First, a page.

Enter the Church of Misery and take a seat. Close your eyes and let Thy Kingdom Scum fuel your psyche. The introduction song to the album, ‘B.T.K. (Dennis Rader)’ creates an image within the mind of lying on the hood of fire red ‘66 Mustang parked in the middle of a scorching desert in the peak of summer. As it plays on, the mood of the album is felt immediately. A whole body experience takes over, like remembering the feelings evoked on a good trip. Did I say trip? I meant roadddddddd trip. The sound waves of the album crash just as the cymbals do, making the hair on the neck stand up, injecting the noise in the blood.
A certain leafy green herb might enhance the way this album “hits”, so to speak. As ‘Lambs to the Slaughter (Ian Brady/Myra Hindley)’ takes off, the desert imagery continues. Now cruising on the highway somewhere between Arizona and Nevada, reminiscent of a scene from Fear and Loathing in Las Vegas. With guitars so groovy and bass so heavy, it’s hard not to feel the music coursing through the body with heat and intensity. The album gets better and better as each track is played, like a "Choose Your Own Adventure" book for the conscious mind.
The serial killer themes that are consistent throughout Church of Misery’s discography also add something to the mood, tone, and sound of the band. Each song covers a different serial killer and a different case. As the music floods the ears, the lyrical themes almost create a slideshow of murder, necrophilia, torture, and chaos initiated by those convicted. Almost as if this album (and their others) could be a soundtrack for the live news reports of the guilty being apprehended, capturing a touchstone of insanity.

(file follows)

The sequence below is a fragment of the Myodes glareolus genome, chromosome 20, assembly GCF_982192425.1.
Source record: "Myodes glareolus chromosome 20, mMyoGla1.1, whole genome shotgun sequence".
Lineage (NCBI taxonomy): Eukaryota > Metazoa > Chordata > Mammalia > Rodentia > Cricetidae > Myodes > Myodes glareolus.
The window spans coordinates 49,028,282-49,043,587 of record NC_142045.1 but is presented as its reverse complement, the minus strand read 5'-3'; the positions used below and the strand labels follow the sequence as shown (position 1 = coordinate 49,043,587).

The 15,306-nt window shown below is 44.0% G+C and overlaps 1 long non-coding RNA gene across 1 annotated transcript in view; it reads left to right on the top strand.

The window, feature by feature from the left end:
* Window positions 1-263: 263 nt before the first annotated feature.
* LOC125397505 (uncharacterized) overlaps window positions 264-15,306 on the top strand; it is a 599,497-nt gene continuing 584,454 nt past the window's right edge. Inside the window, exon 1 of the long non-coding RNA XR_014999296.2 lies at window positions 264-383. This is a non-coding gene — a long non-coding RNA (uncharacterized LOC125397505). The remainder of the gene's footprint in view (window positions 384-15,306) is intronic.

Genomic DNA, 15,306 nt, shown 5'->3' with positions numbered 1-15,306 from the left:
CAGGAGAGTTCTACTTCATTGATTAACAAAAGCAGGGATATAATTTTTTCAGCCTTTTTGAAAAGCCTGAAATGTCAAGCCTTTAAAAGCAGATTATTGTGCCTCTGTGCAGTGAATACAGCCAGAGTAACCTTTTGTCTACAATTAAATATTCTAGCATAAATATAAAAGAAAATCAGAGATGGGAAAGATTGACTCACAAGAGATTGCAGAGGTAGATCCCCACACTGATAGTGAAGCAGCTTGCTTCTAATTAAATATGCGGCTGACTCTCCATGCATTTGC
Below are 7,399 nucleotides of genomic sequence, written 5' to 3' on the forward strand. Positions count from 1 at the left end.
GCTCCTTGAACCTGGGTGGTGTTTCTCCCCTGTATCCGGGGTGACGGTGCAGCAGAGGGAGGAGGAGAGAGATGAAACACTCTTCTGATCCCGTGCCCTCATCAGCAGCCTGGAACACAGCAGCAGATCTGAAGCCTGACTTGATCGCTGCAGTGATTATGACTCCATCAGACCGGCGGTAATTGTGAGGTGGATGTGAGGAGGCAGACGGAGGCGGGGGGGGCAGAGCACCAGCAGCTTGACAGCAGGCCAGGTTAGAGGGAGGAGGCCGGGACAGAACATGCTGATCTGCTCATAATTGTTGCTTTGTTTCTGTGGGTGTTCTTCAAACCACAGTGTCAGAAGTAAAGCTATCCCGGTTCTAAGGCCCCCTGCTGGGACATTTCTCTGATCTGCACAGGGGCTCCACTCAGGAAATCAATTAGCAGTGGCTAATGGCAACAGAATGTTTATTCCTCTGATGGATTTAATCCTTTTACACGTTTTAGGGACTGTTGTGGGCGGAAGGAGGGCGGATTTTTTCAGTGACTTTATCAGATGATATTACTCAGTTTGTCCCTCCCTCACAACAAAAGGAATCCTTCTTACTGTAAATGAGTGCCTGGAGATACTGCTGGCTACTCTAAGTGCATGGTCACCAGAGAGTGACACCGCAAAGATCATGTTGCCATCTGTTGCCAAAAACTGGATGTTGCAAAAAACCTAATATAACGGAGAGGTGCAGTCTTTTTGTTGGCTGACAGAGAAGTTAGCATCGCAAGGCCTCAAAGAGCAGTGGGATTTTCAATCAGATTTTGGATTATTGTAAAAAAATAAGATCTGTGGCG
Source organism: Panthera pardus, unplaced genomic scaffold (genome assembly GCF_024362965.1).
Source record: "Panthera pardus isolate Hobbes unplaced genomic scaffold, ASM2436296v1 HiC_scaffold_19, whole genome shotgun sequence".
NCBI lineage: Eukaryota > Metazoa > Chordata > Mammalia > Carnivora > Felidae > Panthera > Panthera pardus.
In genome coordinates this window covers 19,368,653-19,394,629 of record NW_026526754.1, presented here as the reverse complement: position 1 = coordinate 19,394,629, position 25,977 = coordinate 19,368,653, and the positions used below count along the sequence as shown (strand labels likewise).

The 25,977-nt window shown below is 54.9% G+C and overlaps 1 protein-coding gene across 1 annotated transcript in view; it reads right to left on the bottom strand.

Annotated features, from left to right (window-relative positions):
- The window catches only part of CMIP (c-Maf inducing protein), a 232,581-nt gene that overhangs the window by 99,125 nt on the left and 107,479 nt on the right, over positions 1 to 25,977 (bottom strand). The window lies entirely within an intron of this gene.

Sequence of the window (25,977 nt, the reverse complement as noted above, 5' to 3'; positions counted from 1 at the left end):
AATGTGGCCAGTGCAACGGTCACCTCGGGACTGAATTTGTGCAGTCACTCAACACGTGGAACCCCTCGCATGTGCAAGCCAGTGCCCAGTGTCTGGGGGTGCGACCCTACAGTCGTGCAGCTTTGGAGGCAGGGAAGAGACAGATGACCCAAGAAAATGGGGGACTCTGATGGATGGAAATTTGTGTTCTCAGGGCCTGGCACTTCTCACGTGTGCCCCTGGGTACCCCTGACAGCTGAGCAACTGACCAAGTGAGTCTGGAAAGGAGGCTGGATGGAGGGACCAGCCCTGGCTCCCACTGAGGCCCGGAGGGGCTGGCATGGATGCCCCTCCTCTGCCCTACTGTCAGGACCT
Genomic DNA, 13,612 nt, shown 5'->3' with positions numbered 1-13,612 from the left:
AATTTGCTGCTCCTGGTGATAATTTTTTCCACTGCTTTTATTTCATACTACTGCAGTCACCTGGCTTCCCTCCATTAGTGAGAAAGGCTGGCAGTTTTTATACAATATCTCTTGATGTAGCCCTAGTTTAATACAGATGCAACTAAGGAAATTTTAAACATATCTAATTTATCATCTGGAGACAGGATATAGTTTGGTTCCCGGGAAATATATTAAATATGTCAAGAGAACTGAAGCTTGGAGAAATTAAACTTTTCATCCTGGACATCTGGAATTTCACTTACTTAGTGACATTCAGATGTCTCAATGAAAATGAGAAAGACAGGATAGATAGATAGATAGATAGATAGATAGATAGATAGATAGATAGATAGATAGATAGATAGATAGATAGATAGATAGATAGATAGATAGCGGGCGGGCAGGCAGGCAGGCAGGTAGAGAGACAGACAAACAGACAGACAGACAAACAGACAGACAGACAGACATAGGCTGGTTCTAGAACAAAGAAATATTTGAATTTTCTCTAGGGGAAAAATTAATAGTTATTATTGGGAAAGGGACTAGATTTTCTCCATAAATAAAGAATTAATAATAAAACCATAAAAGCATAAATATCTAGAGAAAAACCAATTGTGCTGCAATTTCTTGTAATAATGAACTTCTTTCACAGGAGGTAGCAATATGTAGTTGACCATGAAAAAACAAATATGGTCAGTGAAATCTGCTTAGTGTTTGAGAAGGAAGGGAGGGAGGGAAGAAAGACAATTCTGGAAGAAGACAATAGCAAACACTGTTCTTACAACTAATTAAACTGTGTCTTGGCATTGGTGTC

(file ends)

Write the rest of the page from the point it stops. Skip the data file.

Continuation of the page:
During ‘Cranley Gardens (Dennis Andrew Nilsen) the audio clips mixed with the groovy sound of the bass almost take you back to the late 70’s, early 80’s (to the time when the murders took place). You can see investigators working on the case in a police station full of smoke, light shining through dirty windows. You can see Nilsen himself, sitting in a jail cell guilty yet unremorseful. As the howl of Hideki Fukasawa’s vocals tells his story, you can hear the cries of his victims almost like echoes against prison walls. You can see Nilsen replaying the murders like a movie in his mind, re-flushing the remains of those he killed down the lavatory all over again.
Perfect for fans of Black Sabbath, Sleep, Boris, Trouble, and Saint Vitus, Thy Kingdom Scum is an all-consuming album. This is definitely one that you want to crank up the volume for. Not for the faint of heart, each song is sure to evoke something inside. It’ll wake you up. Now if you don’t mind…I think I’ll take this album to the road and let it swallow me up. Who knows? The ghost of Peter Kurten might come and sit shotgun while his song ‘Dusseldorf Monster’ plays along.
BONUS: This album includes a Quartermass cover of 'One Blind Mice'. It’s done absolutely flawlessly.